"a torn place, a split or opening made by tearing," 1660s, from rend (v.). Rent (1530s), from the alternative form of the verb, or from past tense of the verb, was more usual as a noun, but it tended to be confused with the other noun rent.
"held in check, restrained," 1580s, past-participle adjective from control (v.). Of rent, from 1930.
1711, "rent made by ripping or tearing," from rip (v.). The U.S. colloquial meaning "a rapid rush" is by 1855. The parachutist's rip cord (1906) originally was a device in ballooning to open a panel and release the hot air (1868, also ripping-cord).
"loud, disorderly, confusing noise," 1560s, probably imitative. Klein and Century Dictionary compare Gaelic racaid "noise, disturbance," but OED says this "is no doubt from Eng."
Meaning "dishonest activity" (1785) is perhaps an extended sense, from the notion of "something going on" or "noise or disturbance made to distract a pick-pocket's victim." Or it might be from racquet, via the notion of "a game," or from or reinforced by rack-rent "extortionate rent." There also was a verb racket "carry on eager or energetic action" (1753), and the gangster sense might be via the notion of "exciting and unusual." Weakened sense of "way of life, one's line of business" is by 1891.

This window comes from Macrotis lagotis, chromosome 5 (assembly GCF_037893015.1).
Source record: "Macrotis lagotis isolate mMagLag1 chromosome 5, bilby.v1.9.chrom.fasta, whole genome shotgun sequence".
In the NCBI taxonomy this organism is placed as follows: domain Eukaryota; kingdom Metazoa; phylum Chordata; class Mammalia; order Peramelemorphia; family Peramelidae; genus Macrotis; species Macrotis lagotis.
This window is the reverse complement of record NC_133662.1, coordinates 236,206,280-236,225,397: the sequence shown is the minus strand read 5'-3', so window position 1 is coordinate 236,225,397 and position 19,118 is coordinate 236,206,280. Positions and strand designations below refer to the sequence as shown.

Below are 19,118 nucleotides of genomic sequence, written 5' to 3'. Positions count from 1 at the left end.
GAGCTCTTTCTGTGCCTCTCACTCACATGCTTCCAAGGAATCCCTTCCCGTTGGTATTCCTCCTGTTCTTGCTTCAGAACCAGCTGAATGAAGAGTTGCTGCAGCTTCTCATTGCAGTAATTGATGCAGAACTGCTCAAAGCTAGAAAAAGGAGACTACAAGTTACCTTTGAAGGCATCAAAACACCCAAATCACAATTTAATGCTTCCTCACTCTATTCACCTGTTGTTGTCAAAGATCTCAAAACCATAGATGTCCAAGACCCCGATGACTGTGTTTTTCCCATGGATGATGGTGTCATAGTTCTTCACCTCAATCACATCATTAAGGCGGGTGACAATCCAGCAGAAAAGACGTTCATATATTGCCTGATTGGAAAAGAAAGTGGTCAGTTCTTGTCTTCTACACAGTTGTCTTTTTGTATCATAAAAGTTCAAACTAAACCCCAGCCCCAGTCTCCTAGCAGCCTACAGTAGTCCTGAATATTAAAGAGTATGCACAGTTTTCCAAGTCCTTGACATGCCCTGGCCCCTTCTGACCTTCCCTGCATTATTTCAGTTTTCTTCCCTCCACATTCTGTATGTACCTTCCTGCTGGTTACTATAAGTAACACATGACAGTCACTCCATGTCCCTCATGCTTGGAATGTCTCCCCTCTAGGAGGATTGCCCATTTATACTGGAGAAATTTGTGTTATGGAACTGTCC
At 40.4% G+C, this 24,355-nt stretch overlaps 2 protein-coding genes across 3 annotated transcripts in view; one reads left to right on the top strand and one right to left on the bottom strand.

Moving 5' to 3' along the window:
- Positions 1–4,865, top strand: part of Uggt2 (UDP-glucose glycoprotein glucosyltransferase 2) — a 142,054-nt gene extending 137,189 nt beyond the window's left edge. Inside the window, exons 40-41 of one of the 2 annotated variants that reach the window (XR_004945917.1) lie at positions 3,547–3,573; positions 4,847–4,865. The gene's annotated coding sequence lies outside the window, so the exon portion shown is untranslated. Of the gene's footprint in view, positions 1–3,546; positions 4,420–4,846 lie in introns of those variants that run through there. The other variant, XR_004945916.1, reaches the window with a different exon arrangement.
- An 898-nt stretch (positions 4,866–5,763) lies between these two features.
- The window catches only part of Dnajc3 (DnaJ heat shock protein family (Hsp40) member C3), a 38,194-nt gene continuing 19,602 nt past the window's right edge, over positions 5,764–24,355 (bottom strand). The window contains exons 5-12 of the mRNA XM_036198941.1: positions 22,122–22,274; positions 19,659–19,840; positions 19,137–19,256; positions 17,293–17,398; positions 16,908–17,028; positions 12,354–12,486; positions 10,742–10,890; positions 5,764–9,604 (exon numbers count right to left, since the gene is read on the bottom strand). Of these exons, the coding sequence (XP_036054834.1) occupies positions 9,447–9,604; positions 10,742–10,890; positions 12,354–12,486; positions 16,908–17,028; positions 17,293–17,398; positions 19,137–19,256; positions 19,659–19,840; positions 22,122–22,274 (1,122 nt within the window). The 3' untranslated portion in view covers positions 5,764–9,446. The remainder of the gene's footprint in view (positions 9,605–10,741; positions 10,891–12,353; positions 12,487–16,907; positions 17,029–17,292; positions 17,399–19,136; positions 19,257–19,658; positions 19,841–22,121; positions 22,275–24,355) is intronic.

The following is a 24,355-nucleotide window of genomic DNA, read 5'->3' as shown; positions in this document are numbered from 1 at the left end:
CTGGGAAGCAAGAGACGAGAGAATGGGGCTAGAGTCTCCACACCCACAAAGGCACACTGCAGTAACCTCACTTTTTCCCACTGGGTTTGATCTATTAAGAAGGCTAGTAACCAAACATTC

late 14c., rendre, a legal term, "act of yielding, giving, or restoring; a return, a payment," especially of rent; see render (v.). Probably at least in part from French noun use of the infinitive.